Sculpture : The Best Art Bargain?
According to Peter Rathbone, senior vice president and director of the American paintings and sculpture department at Sotheby’s, although lower-priced paintings are more numerous than affordable three-dimensional pieces, sculpture bargains usually pack more of a punch dollar-for-dollar when it comes to quality.
“If you find a first-rate modern piece of sculpture, it may well cost you a lot less than a painting of equal quality,” he said, though he added that exact numeric comparisons are hard to make.
For years I've assumed this disparity was related more to what I think of as the home-space law of diminishing returns (i.e., if you have to buy a bigger apartment to house your sculpture, what kind of bargain was it?), especially in New York, but the artinfo.com article suggests another factor I hadn't considered:
Second, sculpture is a less obvious choice for collectors. According to [Michael Hackett, co-director of the San Francisco-based Hackett-Freedman Gallery], most people begin collecting art by acquiring a two-dimensional work, and then they continue to purchase works in the medium of their first purchase.Then however, the artinfo.com article offers a rationale that seems counter-intuitive to me:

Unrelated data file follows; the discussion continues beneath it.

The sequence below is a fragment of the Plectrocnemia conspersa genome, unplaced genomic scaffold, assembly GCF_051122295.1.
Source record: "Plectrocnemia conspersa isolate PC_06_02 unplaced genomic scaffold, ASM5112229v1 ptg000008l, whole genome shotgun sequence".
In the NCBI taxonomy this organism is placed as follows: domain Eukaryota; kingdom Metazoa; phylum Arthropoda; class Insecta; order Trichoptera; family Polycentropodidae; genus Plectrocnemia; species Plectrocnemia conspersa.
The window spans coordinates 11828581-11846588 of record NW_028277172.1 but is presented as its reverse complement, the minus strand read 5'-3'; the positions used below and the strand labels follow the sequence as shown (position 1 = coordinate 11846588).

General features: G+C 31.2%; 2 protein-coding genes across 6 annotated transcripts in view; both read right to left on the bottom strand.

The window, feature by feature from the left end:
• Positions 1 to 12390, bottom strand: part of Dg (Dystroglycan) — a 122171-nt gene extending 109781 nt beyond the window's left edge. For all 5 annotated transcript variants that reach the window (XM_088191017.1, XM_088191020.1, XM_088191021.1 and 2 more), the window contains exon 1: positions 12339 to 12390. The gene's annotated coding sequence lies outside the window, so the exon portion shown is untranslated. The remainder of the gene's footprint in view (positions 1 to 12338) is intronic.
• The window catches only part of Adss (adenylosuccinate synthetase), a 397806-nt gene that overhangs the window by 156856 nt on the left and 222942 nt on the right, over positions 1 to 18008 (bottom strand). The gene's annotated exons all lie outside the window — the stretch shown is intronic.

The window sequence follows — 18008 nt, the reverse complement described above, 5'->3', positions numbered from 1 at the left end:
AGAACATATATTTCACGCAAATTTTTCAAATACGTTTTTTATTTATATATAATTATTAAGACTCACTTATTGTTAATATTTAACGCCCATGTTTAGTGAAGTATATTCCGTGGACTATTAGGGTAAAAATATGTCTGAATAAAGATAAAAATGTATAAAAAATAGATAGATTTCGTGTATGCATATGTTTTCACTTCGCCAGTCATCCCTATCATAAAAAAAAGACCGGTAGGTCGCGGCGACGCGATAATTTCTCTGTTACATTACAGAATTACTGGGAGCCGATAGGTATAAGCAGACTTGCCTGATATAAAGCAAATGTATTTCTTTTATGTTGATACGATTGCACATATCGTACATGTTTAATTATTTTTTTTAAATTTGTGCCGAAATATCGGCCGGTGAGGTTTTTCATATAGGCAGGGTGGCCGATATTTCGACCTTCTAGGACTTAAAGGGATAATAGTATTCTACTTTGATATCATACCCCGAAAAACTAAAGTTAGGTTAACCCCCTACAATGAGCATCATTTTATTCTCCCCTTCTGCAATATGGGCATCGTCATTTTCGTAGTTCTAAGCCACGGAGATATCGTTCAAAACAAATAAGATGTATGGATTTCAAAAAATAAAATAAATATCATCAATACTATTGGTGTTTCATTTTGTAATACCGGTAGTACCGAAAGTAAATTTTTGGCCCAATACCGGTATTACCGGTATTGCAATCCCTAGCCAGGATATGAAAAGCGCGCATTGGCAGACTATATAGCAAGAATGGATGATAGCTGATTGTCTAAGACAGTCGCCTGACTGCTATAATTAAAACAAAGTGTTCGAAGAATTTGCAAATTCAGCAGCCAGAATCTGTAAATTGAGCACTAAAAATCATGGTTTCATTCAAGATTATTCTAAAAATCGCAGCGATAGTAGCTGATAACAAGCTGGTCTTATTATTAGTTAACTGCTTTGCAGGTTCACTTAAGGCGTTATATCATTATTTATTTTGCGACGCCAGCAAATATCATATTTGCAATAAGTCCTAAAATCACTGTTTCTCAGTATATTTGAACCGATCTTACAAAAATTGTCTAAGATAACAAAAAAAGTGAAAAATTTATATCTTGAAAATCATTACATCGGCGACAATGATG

Finally, there are simply many more painters than sculptors. This is partially because of the voracious demand for two-dimensional works and partially because sculpture tends to be more difficult, costly, and time consuming for artists.But that would suggest less supply for sculpture, which one would expect to increase the demand (and therefore the price), so I'm not sure that explanation makes market sense. I think the "voracious demand for two-dimensional work" is related to space considerations, not the paucity of great sculptors. I know plenty of excellent sculptors who working other full-time jobs to be able to afford their studio practice (when they get to it). No, I think that final notion is misguided. There may be more painters exhibited in galleries, but I don't see, in my travels through the studios of the metropolitan area, any great disparity in the number of painters versus sculptors. Perhaps it's because I'm drawn to sculpture and seek it out, but I don't think so. (Other New York studio visitors? Your sense of this question?)
“It’s more difficult to create successful sculpture than it is to create successful paintings,” Hackett said. “There are fewer great sculptors than there are great painters. For every Richard Serra, there are at least 20 quality painters.”
But back to the article's central premise, which I totally agree with: sculpture in general is undervalued and provides a high return with regards to quality in the current market. So if you have the space, remember, real collectors buy quality.